'Dead' Man Missing For 20 Years Returns, Wants to Be Declared Alive

By James Fanelli on December 3, 2013 7:35am 

 Kwame Seku, formerly Winston Bright, says he went missing for nearly two decades because he had amnesia. He's now trying to reunite with his family and get himself declared undead.
Kwame Seku, formerly Winston Bright, says he went missing for nearly two decades because he had amnesia. He's now trying to reunite with his family and get himself declared undead.
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EAST VILLAGE — A married father of three who says amnesia led to his disappearance for nearly two decades wants to reconnect with his family — and have himself declared undead.

Oct. 12, 1990, started like any other workday for Winston Bright.

The 41-year-old got ready for his job as a switchman at New York Telephone, said goodbye to his wife and their three kids, and left for the office.

During his lunch break, he called his wife, Leslie, and told her he would head home around 5:30 p.m.

That brief chat was the last time his family heard from him for nearly 20 years.

Bright never returned to his apartment in Peter Cooper Village and he became the subject of a missing person investigation. For more than a year, family members and NYPD detectives searched for him, but the manhunt came up empty.

In 2000, Leslie gave up hope of ever seeing her husband again and had the court declare him dead so she could collect his pension and insurance.

But Winston Bright was alive — living in California, unaware that he had a family in New York hunting for him. At least that’s what a man claiming to be him now says.

The alleged Winston claims, when he left work that fateful day, he suffered a form of amnesia and forgot his identity.

Two years after the disappearance, Winston Bright ended up in San Diego, where a judge officially changed his name to Kwame Seku because he was unable to remember his past.

Seku says with the new name, he started over, enrolling in college, becoming certified to teach and settling in northern California. But in 2007 the memories came flooding back.

With the help of his West Coast friends, Seku was able to piece together his past, and then contacted the Brights in Manhattan.

He took his quest to prove his identity a step further in 2012, going to Manhattan Surrogate’s Court to get a judge to declare him to be Winston Bright.

“[Winston Bright] was, in fact, alive and inexplicably found himself in California with no recollection of who he was or how he got there,” Seku wrote in his court papers, explaining his bizarre trans-continental journey.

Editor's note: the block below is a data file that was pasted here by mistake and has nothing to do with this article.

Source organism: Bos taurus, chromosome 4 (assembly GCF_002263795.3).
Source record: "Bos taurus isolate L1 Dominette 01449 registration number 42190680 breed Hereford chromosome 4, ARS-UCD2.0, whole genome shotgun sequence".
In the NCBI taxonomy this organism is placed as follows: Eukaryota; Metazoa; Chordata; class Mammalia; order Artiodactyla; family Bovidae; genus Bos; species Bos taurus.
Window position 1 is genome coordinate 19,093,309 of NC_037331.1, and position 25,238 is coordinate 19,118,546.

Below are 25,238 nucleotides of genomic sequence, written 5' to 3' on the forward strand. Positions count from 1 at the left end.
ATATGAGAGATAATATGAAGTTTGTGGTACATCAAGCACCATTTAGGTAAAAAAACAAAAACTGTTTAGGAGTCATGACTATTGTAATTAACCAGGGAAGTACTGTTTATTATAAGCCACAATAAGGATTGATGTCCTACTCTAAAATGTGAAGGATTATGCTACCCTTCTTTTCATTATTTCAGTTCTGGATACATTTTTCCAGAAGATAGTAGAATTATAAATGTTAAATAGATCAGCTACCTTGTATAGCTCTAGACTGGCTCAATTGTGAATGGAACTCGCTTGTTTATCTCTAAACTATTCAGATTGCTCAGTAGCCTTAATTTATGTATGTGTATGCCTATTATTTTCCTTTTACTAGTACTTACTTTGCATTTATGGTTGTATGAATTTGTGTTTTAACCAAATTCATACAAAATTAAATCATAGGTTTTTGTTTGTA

Winston Bright went to work on Oct. 15, 1990, and never returned home. His family and the NYPD hung up missing posters and searched for him for a year but never found him. Bright claims he had amnesia and ended up in San Diego, where he changed his identity to Kwame Seku.
Winston Bright went to work on Oct. 15, 1990, and never returned home. His family and the NYPD hung up missing posters and searched for him for a year but never found him. Bright claims he had amnesia and ended up in San Diego, where he changed his identity to Kwame Seku.
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NYPD

So far the family reunion and the court case haven’t gone well.  

Leslie and her three kids didn’t welcome him back with open arms.

The family does not fully believe that Seku, 65, is indeed their long-lost dad. And while his form of amnesia is a real condition, they don’t buy memory loss as an excuse for being gone for so long.

“Nobody just walks down the street and says, ‘Oh snap, I don’t know who I am,' ” Leslie and Winston’s son, Aaron Bright, told DNAinfo New York last week.

Seku could not be reached for comment. His lawyer also declined to discuss his case and his condition.

But research shows that a psychiatric condition exists where people without any underlying biological problem can suddenly forget their identity.

"In many of the cases that we have seen, people take on a new life and a new identity," said Dr. Larry Squire, a professor of psychiatry and neurosciences at the University of California at San Diego.